Date of Award
Master of Science in Engineering
Mechanical and Aerospace Engineering
Mechanical and Aeronautical Engineering
Dr. Daniel J. Dorney
Dr. Parviz Merati
Dr. Iskender Sahin
Masters Thesis-Open Access
It is known that in-service turbomachinery blades do not have uniform shapes. There are small differences due to blade erosion, manufacturing tolerances, or faulty installation. These differences can be in the size, shape, or relative angles of the blade. In an effort to predict losses resulting from changes in blade thickness and/or blade angles, a two-part investigation has been conducted. A two-dimensional unsteady Navier-Stokes flow analysis has been used to perform numerical experiments.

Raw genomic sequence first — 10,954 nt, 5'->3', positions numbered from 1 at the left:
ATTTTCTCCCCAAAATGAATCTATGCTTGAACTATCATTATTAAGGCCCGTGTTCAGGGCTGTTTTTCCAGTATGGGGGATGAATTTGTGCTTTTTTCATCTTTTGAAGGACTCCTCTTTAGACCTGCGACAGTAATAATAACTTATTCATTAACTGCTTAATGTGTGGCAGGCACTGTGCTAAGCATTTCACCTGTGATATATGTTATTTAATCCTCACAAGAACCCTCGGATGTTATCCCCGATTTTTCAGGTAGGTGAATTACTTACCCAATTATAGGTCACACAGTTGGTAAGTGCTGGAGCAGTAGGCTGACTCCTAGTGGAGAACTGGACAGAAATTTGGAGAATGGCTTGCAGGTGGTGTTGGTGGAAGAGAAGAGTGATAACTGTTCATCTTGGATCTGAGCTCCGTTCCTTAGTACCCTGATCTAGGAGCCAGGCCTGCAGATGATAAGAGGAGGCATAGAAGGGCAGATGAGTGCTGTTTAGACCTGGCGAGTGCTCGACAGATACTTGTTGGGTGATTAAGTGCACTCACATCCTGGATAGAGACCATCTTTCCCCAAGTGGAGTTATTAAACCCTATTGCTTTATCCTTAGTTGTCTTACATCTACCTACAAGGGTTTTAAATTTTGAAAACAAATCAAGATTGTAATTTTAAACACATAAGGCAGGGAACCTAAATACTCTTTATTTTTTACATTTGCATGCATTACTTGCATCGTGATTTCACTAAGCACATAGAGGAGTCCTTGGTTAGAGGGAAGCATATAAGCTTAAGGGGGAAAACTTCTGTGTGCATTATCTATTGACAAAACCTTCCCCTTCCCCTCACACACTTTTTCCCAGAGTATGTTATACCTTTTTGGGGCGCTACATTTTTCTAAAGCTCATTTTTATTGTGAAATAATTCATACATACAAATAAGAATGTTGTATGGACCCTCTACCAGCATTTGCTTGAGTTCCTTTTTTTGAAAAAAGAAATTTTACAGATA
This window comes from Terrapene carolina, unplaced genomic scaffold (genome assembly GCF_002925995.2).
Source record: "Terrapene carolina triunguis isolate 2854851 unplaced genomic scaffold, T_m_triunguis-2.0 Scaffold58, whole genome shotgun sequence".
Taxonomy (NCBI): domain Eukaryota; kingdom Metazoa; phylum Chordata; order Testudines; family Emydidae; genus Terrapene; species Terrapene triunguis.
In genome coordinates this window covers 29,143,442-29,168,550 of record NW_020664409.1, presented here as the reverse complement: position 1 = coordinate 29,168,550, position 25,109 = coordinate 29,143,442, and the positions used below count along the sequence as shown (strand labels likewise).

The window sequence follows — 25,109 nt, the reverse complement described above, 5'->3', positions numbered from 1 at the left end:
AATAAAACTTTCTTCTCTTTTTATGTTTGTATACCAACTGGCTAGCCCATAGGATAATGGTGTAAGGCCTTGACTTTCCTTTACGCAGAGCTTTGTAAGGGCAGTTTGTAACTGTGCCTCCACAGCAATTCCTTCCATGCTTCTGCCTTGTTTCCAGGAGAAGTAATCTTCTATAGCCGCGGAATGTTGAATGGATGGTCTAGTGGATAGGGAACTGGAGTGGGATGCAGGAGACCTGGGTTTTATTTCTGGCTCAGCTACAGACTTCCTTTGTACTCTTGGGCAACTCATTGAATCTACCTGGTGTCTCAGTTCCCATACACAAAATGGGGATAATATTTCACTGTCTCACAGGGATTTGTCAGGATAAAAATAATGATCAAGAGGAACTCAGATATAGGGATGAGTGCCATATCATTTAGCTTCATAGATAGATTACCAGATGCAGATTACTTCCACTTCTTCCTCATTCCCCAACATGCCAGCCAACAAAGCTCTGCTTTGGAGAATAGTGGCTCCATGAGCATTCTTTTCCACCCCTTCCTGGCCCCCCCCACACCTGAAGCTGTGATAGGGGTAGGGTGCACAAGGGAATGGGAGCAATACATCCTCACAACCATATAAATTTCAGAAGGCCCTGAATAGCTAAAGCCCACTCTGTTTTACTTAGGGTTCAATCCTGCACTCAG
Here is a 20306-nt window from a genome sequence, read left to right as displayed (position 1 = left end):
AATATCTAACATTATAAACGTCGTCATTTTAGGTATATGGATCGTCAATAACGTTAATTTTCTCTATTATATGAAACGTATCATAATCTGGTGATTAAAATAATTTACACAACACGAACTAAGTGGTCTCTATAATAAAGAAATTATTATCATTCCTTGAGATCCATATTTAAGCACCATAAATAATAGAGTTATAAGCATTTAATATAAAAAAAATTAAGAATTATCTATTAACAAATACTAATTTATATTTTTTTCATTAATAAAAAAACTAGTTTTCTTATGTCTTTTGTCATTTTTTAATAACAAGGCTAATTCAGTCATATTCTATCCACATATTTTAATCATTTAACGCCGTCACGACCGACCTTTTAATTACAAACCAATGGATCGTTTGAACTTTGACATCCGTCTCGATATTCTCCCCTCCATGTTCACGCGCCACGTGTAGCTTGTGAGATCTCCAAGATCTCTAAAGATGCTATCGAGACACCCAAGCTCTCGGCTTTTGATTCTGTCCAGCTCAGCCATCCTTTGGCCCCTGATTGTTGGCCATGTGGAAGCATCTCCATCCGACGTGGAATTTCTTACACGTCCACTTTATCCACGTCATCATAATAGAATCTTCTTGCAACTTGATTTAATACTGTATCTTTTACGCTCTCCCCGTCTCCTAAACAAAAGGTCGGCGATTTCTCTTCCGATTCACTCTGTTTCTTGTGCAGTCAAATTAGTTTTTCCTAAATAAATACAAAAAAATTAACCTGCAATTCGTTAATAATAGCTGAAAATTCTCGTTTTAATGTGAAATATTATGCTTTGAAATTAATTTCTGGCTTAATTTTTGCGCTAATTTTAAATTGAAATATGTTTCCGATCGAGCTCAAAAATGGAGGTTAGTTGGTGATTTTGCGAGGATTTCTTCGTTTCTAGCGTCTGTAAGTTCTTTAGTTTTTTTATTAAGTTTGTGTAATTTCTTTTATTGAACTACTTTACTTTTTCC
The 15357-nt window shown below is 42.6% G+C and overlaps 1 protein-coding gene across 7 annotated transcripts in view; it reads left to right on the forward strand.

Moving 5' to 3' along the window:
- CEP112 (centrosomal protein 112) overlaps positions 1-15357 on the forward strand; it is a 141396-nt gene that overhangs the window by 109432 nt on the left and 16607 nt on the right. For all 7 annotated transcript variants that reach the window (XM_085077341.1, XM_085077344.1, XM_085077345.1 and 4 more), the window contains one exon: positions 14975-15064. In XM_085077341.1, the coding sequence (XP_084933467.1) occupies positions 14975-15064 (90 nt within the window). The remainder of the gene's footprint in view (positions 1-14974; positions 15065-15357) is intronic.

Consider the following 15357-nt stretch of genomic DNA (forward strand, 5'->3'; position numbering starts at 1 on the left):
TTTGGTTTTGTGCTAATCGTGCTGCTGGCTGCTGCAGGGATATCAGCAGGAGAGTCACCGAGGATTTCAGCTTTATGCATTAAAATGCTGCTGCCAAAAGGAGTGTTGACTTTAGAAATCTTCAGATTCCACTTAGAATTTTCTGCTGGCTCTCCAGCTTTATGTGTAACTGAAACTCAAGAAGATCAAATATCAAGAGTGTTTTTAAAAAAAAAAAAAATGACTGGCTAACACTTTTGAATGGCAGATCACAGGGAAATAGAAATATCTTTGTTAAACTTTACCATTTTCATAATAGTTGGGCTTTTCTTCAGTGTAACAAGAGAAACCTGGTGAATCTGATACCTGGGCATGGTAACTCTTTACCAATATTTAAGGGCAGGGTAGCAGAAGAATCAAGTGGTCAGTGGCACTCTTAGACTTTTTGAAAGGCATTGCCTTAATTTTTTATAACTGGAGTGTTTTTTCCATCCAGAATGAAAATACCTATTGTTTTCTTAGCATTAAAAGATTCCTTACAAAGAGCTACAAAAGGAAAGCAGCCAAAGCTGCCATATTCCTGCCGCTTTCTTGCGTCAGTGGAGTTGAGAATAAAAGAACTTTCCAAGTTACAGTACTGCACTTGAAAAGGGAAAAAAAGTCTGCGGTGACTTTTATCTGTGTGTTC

First, simulations were performed for an isolated cascade. One of the two stators was scaled and/or rotated. Results of the numerical simulations show that increasing the blade scaling causes higher total pressure losses compared to any rotation or reducing the scaling of the blades. The predicted numerical results show very good agreement with the available experimental data.
Second, turbine stage flow simulations were performed. One of the two rotors was scaled and/or rotated. Results of the turbine stage simulations show that the efficiency decreases almost 1.0% due to the scaling and rotation of the blade.
The significance of the results is that operational turbine blades must be well-maintained to minimize losses and maximize efficiency.
Maeda, Hiroyuki, "The Effects of Non-Uniform Blade Geometries on Cascade and Turbine Stage Performance" (1994). Masters Theses. 4861.